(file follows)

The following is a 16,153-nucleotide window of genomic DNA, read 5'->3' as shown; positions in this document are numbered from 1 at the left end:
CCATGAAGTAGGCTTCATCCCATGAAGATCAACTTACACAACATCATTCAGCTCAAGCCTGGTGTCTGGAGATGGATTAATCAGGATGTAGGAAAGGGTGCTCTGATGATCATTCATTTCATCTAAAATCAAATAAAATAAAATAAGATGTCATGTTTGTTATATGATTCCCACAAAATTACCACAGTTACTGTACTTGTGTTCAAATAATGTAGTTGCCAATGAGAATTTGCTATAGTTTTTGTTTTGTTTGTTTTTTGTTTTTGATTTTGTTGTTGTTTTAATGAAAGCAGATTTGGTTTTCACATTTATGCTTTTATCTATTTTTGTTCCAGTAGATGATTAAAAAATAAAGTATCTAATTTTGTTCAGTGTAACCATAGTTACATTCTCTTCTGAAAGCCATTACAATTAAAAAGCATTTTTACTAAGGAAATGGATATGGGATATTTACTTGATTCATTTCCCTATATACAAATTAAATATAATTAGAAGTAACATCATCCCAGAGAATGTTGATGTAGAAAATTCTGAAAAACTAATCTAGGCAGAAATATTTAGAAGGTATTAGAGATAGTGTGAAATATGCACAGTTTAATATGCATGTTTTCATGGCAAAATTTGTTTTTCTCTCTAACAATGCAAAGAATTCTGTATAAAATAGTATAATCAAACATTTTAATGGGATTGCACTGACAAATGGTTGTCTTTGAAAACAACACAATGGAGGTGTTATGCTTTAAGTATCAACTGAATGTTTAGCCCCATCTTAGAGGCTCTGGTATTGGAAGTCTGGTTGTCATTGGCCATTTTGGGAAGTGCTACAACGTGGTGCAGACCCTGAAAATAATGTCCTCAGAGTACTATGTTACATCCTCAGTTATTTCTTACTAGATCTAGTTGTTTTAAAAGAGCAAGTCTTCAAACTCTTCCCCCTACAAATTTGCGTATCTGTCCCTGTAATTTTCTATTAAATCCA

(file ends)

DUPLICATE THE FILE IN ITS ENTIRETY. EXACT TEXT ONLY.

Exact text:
The following is a 16,153-nucleotide window of genomic DNA, read 5'->3' as shown; positions in this document are numbered from 1 at the left end:
CCATGAAGTAGGCTTCATCCCATGAAGATCAACTTACACAACATCATTCAGCTCAAGCCTGGTGTCTGGAGATGGATTAATCAGGATGTAGGAAAGGGTGCTCTGATGATCATTCATTTCATCTAAAATCAAATAAAATAAAATAAGATGTCATGTTTGTTATATGATTCCCACAAAATTACCACAGTTACTGTACTTGTGTTCAAATAATGTAGTTGCCAATGAGAATTTGCTATAGTTTTTGTTTTGTTTGTTTTTTGTTTTTGATTTTGTTGTTGTTTTAATGAAAGCAGATTTGGTTTTCACATTTATGCTTTTATCTATTTTTGTTCCAGTAGATGATTAAAAAATAAAGTATCTAATTTTGTTCAGTGTAACCATAGTTACATTCTCTTCTGAAAGCCATTACAATTAAAAAGCATTTTTACTAAGGAAATGGATATGGGATATTTACTTGATTCATTTCCCTATATACAAATTAAATATAATTAGAAGTAACATCATCCCAGAGAATGTTGATGTAGAAAATTCTGAAAAACTAATCTAGGCAGAAATATTTAGAAGGTATTAGAGATAGTGTGAAATATGCACAGTTTAATATGCATGTTTTCATGGCAAAATTTGTTTTTCTCTCTAACAATGCAAAGAATTCTGTATAAAATAGTATAATCAAACATTTTAATGGGATTGCACTGACAAATGGTTGTCTTTGAAAACAACACAATGGAGGTGTTATGCTTTAAGTATCAACTGAATGTTTAGCCCCATCTTAGAGGCTCTGGTATTGGAAGTCTGGTTGTCATTGGCCATTTTGGGAAGTGCTACAACGTGGTGCAGACCCTGAAAATAATGTCCTCAGAGTACTATGTTACATCCTCAGTTATTTCTTACTAGATCTAGTTGTTTTAAAAGAGCAAGTCTTCAAACTCTTCCCCCTACAAATTTGCGTATCTGTCCCTGTAATTTTCTATTAAATCCA